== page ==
At the same time he was in the play an opportunity to submit for a Chuck E Cheese photo shoot came his way. M was chosen for the shoot and really enjoyed himself. He had a bit of sensory over-load while in the noisy ticket blaster but he was hooked. Between performing on stage and then being paid for a photo shoot at Chuck E Cheese, M wanted to do more. I started researching and found the handful of reputable Talent Agencies in Dallas, close to home. I submitted to a couple of the agencies online with some photos and a couple of YouTube links of M. We were called two days later by one of the agencies and we went in for an interview. She took M to a room by himself to talk. When they returned she told me that he informed her he has Asperger Syndrome and asked what it meant for him. I honestly had never heard M even say Asperger Syndrome, nor did I know he was aware he had it. Of course my son would decide to share his diagnosis for the first time in front of a Talent Agent! I told her that it made him who he was. He was articulate, bright and unique. I told her that if she wanted him to do math or writing he might not do so well - but since that is not a prerequisite for acting – we were in the clear. She signed him on the spot and he started going on auditions.
M has been told that he is a naturally gifted actor. He is especially great at emotional roles. He can cry on cue and loves when he can scream and yell for a part. It is amazing to me that he can read a script and understands what his character is supposed to feel. He can understand what the other characters are supposed to feel. When he is in his actor mode he is in tune with others. Most of all he is able to listen and react to what the other characters are saying and doing. Acting is mostly the ability to react and for an ASD child that is hard to do. Put him back into the school setting and he misses all sorts of verbal and non-verbal cues. It is amazing to watch the transformation that happens when he is acting.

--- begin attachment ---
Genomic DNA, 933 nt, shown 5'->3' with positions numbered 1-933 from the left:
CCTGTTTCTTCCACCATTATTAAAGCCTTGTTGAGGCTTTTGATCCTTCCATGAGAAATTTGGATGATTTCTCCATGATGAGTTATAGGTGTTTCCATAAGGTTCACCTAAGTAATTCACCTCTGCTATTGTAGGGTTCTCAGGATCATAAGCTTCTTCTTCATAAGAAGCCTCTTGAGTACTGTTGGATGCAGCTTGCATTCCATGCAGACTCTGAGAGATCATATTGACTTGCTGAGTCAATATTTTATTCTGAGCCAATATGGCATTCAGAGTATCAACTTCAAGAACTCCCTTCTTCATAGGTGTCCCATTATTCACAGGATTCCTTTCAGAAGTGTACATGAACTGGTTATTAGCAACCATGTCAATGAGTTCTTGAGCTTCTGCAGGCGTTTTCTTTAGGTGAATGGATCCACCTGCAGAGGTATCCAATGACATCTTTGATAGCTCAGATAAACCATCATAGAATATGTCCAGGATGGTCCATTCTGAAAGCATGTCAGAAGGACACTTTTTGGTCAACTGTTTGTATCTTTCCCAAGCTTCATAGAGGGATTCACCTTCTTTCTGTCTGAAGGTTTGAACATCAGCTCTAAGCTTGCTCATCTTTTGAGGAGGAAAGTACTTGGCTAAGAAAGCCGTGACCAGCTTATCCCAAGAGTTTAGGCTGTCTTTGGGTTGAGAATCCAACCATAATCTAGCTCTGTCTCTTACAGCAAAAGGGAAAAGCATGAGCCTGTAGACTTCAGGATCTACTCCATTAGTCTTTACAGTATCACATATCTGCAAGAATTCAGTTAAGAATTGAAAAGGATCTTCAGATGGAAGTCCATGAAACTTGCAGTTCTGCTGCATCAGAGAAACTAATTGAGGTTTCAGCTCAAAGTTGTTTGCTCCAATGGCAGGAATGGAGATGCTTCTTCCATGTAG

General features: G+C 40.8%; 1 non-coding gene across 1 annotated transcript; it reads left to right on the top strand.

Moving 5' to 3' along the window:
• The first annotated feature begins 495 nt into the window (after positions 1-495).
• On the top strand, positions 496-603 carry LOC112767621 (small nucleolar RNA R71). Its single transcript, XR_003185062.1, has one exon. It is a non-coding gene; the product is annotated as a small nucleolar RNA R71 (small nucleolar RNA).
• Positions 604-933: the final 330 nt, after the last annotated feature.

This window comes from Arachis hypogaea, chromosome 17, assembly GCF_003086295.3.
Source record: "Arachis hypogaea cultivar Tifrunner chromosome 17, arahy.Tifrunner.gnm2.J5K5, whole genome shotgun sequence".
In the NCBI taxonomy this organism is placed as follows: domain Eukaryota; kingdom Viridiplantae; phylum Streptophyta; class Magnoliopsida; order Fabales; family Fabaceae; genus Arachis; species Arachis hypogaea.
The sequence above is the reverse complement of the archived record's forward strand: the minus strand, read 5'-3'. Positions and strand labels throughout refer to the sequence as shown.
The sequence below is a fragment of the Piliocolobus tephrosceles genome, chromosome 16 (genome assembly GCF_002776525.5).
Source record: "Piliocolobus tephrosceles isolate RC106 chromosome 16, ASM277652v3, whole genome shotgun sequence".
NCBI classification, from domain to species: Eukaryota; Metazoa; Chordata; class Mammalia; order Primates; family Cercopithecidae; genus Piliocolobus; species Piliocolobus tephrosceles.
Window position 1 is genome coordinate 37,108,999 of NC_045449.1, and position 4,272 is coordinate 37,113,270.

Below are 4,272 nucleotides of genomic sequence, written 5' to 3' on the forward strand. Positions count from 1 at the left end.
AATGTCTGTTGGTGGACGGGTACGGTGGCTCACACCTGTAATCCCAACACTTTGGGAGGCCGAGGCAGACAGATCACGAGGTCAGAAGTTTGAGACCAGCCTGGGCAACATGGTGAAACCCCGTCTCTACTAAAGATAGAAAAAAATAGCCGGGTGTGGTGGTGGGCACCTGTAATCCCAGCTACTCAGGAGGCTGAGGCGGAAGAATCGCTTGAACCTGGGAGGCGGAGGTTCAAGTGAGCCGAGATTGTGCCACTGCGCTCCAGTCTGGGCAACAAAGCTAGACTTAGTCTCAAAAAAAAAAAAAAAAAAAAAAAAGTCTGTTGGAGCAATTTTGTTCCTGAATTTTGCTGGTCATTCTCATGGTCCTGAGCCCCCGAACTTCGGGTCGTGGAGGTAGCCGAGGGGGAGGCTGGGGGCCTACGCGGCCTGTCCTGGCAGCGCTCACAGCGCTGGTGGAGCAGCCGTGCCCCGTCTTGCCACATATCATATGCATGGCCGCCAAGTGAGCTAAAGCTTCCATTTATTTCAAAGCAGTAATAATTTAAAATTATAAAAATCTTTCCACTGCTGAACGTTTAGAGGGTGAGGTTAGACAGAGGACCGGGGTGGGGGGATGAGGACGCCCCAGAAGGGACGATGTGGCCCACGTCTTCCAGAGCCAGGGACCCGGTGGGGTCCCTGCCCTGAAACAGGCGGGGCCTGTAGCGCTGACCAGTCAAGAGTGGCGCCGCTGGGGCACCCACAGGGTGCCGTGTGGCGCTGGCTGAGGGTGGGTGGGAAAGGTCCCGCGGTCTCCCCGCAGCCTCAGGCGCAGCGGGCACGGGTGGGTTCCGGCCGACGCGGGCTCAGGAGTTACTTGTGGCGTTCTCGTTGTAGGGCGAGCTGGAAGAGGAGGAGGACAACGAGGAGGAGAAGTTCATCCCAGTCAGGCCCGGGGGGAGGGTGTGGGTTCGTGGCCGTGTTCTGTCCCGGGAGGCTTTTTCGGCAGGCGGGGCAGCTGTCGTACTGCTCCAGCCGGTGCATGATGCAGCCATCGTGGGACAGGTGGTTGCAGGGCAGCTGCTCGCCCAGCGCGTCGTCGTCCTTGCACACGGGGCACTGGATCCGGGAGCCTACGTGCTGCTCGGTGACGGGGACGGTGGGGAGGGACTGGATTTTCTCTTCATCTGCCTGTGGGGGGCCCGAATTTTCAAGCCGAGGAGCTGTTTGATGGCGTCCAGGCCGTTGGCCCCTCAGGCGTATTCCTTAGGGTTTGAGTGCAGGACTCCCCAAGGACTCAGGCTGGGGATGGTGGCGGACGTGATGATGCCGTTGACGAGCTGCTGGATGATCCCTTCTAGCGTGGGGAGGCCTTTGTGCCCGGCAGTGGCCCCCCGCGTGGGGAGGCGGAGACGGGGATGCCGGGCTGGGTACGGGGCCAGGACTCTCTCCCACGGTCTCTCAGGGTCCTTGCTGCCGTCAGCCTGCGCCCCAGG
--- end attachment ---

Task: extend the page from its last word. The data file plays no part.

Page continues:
Next week read the story about the time M announced his Asperger’s Syndrome during an audition while on the news!
Jennifer Dodson is a mom-manger extraordinaire who lives with her husband and two sons in Dallas, Texas. Jennifer spends her days managing her oldest son M's budding acting career. M loves to build with LEGOS, reads and plays video games when not working or auditioning for TV and film. M is eight years old and happens to also have Asperger's Syndrome. C is five years old and in preschool. C loves to sing, dance and play the Wii. Jennifer is also the Vice President of her son's Elementary school PTO and works hard to advocate for his needs in the educational setting.